Bands that conceal their faces and personal identities in most cases fail to deliver substantial music that would justify their somewhat pretentious, apocalyptic bearing, with Qrixkuor being one of the very few exceptions to the rule. That said, what are your thoughts about that massive ongoing anonymity trend that you sort of endorse as well, can you explain what’s at the bottom of it and what was your motivation for taking that route in the first place?
S: For us, not disclosing our full names and covering our faces is intended to separate the art from the ego of the individual performer, and we would hope that it would bring the focus of the audience to the sum of the parts, this is the way in which we wish Qrixkuor to be experienced. It acts as our way of depersonalising and dehumanising the music, which is supposed to sound utterly inhuman. Therefore, we do our best to present the music in as demonic a way as we can, given that we are ultimately just men playing instruments. Wearing all black, jackets and hoods, we are faceless, indistinguishable and uniform. I also cannot deny that it very much assists in creating the desired aura in a live setting, most importantly for ourselves and also, it seems, for the audience. It is much less some quest for anonymity, plenty of people know who is in the band, we soundcheck unmasked and are open about our involvement, so if that was our ultimate goal, we’d be doing a pretty bad job of it. In any case, I don’t think an air of mystery is something to be avoided as there are definitely plenty of members of bands I wish I knew less about.
I’m not particularly concerned with trends. It is a waste of time to bother labeling anything as such and implies that the bands in question lack originality and are gravitating towards the trend simply to follow the crowd. We are confident in our justification for this approach and as long as others are honest in theirs, they should be left to do as they see fit. The dishonest will be found out at some point.
Qrixkuor is one of the most peculiar, obscure and phonetically complex band names around. What does that word mean and how that meaning corresponds with the feeling you are trying to convey with your music?
S: Qrixkuor is the name of an entity in Kenneth Grant’s book Against The Light. The word is stated to be numerically equivalent to the number of the beast, 666. We searched for quite a long time for an appropriate name for the band, and when Qrixkuor was mentioned it seemed to have resonance within the four of us which went beyond its pre-determined meaning and which we had not found in any of the names that had previously been suggested. To us, it is quite a lot more than just being a Grant reference or a cool name for a band, it has taken on a life and meaning of its own, and carries an energy that we continue to charge as the artistic vision carried out in its name develops. This is not to say that it has no meaning or doesn’t correspond with our sonic vision ˗ in its source it is a demonic and mysterious entity, a fitting moniker under which to play death metal ˗ it is just that we found its initial resonance to us far more valuable than simply trying to find an unused evil word or phrase. Many have observed that it is a bizarre and unusual word, but I would like to think that description is fitting to us as a band.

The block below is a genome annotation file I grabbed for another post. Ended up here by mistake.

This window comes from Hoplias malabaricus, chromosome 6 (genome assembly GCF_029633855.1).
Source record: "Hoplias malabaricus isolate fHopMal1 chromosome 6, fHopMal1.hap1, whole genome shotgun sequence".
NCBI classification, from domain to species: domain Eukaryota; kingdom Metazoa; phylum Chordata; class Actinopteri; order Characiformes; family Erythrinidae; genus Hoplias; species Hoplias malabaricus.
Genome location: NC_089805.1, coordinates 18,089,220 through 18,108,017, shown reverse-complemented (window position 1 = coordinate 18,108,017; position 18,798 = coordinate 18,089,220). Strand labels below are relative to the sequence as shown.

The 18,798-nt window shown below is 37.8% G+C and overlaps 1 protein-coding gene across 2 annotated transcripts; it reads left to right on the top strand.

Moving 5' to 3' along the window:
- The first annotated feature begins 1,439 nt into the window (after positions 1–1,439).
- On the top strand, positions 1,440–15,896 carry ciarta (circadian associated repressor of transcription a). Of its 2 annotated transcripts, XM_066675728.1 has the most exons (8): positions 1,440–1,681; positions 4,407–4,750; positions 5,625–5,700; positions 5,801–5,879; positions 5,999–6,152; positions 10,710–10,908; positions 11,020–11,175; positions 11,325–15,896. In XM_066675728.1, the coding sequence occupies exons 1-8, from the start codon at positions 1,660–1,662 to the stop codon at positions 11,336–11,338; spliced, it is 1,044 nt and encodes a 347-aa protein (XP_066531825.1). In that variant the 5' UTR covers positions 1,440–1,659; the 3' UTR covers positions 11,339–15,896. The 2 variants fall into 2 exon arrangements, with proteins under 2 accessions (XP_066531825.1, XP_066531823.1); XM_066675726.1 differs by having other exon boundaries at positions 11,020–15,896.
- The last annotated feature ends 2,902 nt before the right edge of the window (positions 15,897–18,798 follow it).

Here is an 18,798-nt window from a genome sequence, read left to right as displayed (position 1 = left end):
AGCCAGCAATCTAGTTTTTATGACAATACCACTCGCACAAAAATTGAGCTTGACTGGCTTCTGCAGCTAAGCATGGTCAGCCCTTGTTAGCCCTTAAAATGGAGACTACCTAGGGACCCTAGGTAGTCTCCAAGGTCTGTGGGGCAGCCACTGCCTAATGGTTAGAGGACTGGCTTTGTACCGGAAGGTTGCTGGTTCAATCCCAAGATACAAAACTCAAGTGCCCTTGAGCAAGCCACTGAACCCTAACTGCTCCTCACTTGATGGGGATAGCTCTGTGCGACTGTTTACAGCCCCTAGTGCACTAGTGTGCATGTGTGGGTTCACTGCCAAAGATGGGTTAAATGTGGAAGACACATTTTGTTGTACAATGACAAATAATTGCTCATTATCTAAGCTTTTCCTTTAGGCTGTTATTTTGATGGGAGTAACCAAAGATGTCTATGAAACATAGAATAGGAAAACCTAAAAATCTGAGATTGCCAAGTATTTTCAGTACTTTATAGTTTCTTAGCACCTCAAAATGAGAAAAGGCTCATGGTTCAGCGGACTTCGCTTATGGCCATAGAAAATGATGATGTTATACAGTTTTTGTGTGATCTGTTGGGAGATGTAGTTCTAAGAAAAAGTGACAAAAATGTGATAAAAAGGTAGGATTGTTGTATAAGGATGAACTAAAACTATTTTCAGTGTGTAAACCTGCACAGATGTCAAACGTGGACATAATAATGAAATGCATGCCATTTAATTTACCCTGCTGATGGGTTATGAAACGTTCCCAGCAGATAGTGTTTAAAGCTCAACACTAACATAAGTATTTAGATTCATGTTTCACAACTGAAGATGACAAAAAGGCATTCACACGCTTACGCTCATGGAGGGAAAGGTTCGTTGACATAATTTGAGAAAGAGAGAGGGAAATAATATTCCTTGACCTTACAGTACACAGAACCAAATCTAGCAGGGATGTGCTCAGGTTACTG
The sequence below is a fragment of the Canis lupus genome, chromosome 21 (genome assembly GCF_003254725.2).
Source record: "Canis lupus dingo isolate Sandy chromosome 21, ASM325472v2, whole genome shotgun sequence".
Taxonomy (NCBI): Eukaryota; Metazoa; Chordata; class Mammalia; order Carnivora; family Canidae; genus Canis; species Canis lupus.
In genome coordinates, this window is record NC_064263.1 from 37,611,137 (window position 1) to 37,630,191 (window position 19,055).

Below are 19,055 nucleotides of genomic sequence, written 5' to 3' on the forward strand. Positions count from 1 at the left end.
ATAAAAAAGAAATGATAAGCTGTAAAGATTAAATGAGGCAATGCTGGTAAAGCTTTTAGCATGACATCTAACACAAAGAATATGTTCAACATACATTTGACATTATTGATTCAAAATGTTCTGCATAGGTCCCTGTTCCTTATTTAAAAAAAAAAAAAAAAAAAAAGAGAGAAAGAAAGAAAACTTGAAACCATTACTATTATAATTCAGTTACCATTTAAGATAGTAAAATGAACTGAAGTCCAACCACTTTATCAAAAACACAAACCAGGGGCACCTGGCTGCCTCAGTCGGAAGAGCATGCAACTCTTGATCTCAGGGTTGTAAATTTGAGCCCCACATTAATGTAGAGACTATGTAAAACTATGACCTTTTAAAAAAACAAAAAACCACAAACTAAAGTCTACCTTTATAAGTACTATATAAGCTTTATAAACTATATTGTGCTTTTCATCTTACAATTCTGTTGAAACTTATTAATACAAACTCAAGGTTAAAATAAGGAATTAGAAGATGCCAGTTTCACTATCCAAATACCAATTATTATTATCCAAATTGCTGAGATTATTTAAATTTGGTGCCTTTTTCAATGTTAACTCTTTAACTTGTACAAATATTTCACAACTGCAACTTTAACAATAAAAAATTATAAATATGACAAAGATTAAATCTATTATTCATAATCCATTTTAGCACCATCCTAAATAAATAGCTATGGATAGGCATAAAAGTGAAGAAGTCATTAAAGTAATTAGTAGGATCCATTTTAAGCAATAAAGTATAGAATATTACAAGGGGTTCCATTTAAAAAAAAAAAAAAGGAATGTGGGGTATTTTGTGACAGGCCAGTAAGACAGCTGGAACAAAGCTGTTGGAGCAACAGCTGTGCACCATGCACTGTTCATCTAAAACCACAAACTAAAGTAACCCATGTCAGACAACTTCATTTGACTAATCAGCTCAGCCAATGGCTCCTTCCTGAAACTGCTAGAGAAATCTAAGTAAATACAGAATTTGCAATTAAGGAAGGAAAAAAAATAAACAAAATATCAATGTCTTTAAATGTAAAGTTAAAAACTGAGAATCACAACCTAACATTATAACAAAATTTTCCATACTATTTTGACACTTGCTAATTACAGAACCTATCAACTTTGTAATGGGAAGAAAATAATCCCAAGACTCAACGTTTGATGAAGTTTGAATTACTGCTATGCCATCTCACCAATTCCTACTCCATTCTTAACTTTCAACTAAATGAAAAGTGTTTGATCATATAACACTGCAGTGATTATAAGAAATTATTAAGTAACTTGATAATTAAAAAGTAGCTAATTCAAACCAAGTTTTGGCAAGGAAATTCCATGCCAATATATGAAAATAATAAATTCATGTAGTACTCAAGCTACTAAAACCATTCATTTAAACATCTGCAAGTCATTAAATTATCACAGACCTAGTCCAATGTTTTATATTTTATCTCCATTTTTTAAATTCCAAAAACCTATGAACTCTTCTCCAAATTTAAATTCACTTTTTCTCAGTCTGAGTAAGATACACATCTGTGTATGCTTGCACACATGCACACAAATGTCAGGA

Instead of conforming to a stereotype and settling for a logo, you obviously felt that a sigil would suit the band’s purpose better. Could you briefly explain the significance and meaning behind it?
S: The sigil was drawn by our esteemed accomplice going by the moniker of SeventhBell, who is very likely the closest thing we have to a fifth band member. It is his own interpretation of Qrixkuor’s music and lyrics, expressed in his own way, and thus I will leave it up to the viewer to interpret the symbology within it. He would be able to give a more eloquent answer than me and is easy to find if anyone wants to dig deeper. I will just say that it immediately resonated with us and continues to be an appropriate visual constant for the band. It also serves as a gateway through which we channel our energies in both live and compositional settings.
Considering the importance logos have in the underground metal culture and the fact that a significant part of almost every band’s identity is woven into their design, have you ever felt devoid of something special by not having a conventional one?
S: I don’t particularly feel that we are missing anything by not having a more conventional logo. We have had a couple of artists including the aforementioned make attempts at a more classic metal logo and they simply didn’t resonate with us as much as the sigil. If anything, this is a more unusual, unique and special approach, and the design is very iconic and recognizable.